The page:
Honors College students were pushed to their limits Sept. 23 at the University Camp’s challenge course, according to Lt. Col. David Yebra, volunteer assistant developer of the Sam Houston State University leadership academy.
The students went to the camp as a part of the Journey’s Seminar class.
The challenge course includes both “high” and “low” elements. The high elements include three different challenges from 35 ft. above the ground as well as a zip-line across a lake.
“We utilized the challenge course for its intended purpose, which is to bring out specific leadership lessons and to help push people a little bit to the edge of their comfort zone in order for them to learn a little bit more about who they are,” Yebra said. “And in some cases, accomplish something that they never thought they could accomplish.”
Not only does the challenge course help to build confidence, he said, but teamwork as well.
“They get the chance to work with their teammates, others in their classes and others in their organizations, and they get to learn a little bit more about each other,” Yebra said. “And whenever an organization can get to know more about each other as individuals, I think they enjoy working a little bit more with each other.”
Junior criminal justice major Karen Castiblanco said she discovered a lot about herself while traversing course.
“I compared the obstacle course to my life and when I was at the highest points.” Castiblanco said. “I thought of it as one of those tough moments in life, and after I finished the course, the feeling of accomplishment was great.”
The University Camp has been under development for several years and is continuing to change and grow. Along with the challenge course, it includes a lodge, a dining facility, a new pool, a lake and cabins that can be utilized for overnight events.
“The university has a wonderful facility out there at the University camp,” Yebra said.
It is located at 2245 FM 980 in Riverside and is under the direction of the outdoor recreation department, Yebra said.
“I think the challenge course is just a wonderful addition to the university as a whole,” Yebra said. “It offers facilities that are far enough away from the main campus to create a little bit of a distance and a mental separation from the day-to-day activities at the University, but it’s also close enough to the university that it’s not a huge burden on any group or organization that would like to go and utilize the university camp.”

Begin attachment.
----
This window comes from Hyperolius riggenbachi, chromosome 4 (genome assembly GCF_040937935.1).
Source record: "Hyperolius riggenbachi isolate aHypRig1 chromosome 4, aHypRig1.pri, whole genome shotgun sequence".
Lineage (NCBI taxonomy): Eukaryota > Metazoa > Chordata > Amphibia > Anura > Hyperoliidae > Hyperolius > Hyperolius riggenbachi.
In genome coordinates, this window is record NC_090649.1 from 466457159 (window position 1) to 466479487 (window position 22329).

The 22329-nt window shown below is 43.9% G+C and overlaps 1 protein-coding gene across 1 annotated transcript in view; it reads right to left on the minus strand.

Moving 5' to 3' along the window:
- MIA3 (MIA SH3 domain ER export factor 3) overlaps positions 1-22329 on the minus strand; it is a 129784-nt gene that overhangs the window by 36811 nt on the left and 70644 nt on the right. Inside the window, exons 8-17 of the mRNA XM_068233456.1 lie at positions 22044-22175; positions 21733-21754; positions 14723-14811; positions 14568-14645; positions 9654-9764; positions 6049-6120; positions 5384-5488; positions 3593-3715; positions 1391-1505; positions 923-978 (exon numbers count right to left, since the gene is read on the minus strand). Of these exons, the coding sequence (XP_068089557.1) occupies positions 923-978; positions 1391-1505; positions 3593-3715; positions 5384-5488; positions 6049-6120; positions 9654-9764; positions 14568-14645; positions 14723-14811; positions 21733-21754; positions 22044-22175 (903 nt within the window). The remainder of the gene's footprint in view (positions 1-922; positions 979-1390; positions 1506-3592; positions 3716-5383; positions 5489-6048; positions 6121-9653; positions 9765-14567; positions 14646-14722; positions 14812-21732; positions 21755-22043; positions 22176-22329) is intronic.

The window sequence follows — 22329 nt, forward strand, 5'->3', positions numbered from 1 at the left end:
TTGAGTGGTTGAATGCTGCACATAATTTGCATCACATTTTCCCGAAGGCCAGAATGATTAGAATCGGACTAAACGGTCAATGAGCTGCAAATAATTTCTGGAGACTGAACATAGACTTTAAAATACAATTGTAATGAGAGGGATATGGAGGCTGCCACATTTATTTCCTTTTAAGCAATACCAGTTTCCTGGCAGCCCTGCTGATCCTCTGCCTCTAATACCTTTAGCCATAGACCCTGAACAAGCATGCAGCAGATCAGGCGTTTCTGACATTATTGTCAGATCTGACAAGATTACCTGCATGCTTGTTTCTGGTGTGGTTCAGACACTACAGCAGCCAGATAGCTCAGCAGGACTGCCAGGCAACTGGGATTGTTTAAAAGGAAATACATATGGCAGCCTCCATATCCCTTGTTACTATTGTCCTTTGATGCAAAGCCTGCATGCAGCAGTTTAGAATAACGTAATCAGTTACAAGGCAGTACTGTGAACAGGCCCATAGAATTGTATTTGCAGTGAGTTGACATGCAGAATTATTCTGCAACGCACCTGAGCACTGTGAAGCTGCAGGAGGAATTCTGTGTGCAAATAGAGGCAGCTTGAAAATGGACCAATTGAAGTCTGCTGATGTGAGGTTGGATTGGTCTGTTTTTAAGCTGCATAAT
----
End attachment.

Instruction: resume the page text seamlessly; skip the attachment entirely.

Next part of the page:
The Journey’s Seminar is a class where professors from across the university speak to Honors College students about their academic or professional careers.
In addition to the university camp, the outdoor recreation department is in charge of the university’s trips and workshops, climbing center, equipment rental and Bearkat camp. The department includes both faculty and student staff members who Yebra said, have been well-trained to safely execute the activities which take place at the university camp.
“It’s a combination of staff and students that make up outdoor rec,” he said. “There are some wonderful coaches and guides that are members of the staff. The staff members, along with the students, have gone through pretty extensive training in order to properly run the challenge course and the initiatives that come along with utilizing the University Camp.”
Although the University Camp is a part of SHSU, there are separate costs to participate in the different activities out there that are not included in the recreational sports fee. Yebra emphasizes the varying activities with different groups that can take place out at the university camp.
“The university camp offers a nice opportunity for an organization, students, staff and faculty, to get away from the university proper, spend some time outdoors, with a team building event or a nice place to even just have a meeting that requires some free-flowing thought,” he said.” The environment out there at the university camp creates just a wonderful atmosphere for discussion and for learning.”
According to Yebra, the experiences and memories made at the university camp, can become life-lessons later on.
“I think it has a nice effect where individuals that leave, feel a little bit better about themselves and about what they’re able to accomplish,” Yebra said. “And maybe when you get to those challenges you will face in life, you might have a little newfound courage to take on those challenges.”
For more information, contact the outdoor recreation department on the university website.